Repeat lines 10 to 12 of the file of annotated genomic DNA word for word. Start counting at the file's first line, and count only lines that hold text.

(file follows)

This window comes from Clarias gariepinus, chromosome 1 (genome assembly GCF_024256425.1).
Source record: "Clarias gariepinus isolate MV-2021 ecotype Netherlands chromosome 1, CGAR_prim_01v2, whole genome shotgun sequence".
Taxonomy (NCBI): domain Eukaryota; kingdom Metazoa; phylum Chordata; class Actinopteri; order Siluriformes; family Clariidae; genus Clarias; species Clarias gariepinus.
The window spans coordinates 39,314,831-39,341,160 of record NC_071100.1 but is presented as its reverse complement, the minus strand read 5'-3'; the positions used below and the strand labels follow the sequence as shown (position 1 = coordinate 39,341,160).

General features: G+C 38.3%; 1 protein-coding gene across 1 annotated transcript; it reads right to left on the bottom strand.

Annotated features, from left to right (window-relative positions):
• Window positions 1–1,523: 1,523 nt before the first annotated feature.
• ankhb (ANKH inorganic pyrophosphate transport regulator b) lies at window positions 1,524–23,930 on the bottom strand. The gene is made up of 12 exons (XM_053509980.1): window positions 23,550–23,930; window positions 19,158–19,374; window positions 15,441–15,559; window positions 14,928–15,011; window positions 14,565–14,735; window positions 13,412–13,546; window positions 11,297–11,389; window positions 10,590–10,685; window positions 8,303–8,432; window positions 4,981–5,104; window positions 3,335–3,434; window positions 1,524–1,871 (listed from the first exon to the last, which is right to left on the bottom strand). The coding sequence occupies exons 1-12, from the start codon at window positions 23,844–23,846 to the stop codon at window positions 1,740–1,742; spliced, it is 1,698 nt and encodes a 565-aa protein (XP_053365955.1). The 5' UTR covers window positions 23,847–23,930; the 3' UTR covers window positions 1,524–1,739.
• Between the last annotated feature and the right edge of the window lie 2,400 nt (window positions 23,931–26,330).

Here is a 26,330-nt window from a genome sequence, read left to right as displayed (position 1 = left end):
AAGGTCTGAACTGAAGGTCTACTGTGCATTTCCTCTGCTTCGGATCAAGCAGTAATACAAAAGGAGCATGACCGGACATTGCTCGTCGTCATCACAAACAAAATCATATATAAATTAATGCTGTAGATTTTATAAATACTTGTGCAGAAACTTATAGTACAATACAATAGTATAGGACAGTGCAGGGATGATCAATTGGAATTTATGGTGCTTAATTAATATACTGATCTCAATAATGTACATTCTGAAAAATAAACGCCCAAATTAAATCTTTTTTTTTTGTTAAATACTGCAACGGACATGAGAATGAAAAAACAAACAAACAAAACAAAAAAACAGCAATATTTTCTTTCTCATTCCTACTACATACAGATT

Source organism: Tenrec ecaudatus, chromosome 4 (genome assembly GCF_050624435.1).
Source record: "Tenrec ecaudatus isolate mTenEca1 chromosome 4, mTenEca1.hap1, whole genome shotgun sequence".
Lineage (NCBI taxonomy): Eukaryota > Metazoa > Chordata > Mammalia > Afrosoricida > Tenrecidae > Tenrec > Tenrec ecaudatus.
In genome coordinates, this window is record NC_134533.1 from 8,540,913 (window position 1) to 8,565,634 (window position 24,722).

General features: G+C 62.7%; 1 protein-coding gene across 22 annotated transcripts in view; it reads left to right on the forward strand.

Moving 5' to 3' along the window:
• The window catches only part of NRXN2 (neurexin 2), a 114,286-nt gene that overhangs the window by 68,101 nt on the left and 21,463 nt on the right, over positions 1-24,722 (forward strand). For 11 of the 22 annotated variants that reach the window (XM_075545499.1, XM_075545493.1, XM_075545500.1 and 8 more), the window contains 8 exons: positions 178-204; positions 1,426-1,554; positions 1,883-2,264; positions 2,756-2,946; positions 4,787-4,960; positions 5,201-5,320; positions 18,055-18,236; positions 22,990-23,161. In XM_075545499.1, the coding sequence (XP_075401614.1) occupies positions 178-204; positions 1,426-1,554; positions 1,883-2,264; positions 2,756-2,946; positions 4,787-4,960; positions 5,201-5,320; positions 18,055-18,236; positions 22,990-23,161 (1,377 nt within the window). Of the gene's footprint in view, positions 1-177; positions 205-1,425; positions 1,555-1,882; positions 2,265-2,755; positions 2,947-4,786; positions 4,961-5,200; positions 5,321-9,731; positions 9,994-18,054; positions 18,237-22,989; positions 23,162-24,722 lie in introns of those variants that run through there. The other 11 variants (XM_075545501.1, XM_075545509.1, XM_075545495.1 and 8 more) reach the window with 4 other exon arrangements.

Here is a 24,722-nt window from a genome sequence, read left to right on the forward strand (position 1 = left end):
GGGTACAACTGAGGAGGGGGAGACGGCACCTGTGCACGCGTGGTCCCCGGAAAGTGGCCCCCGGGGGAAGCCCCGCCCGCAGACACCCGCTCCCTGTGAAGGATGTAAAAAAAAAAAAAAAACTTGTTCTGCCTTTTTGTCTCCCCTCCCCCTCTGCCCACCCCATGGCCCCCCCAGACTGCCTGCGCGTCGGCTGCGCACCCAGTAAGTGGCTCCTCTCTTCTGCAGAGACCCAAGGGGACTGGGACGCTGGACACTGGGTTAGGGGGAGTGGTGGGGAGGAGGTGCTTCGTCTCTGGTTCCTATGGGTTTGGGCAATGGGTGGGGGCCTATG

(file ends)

Here is a 26,330-nt window from a genome sequence, read left to right as displayed (position 1 = left end):
AAGGTCTGAACTGAAGGTCTACTGTGCATTTCCTCTGCTTCGGATCAAGCAGTAATACAAAAGGAGCATGACCGGACATTGCTCGTCGTCATCACAAACAAAATCATATATAAATTAATGCTGTAGATTTTATAAATACTTGTGCAGAAACTTATAGTACAATACAATAGTATAGGACAGTGCAGGGATGATCAATTGGAATTTATGGTGCTTAATTAATATACTGATCTCAATAATGTACATTCTGAAAAATAAACGCCCAAATTAAATCTTTTTTTTTTGTTAAATACTGCAACGGACATGAGAATGAAAAAACAAACAAACAAAACAAAAAAACAGCAATATTTTCTTTCTCATTCCTACTACATACAGATT

Source organism: Tenrec ecaudatus, chromosome 4 (genome assembly GCF_050624435.1).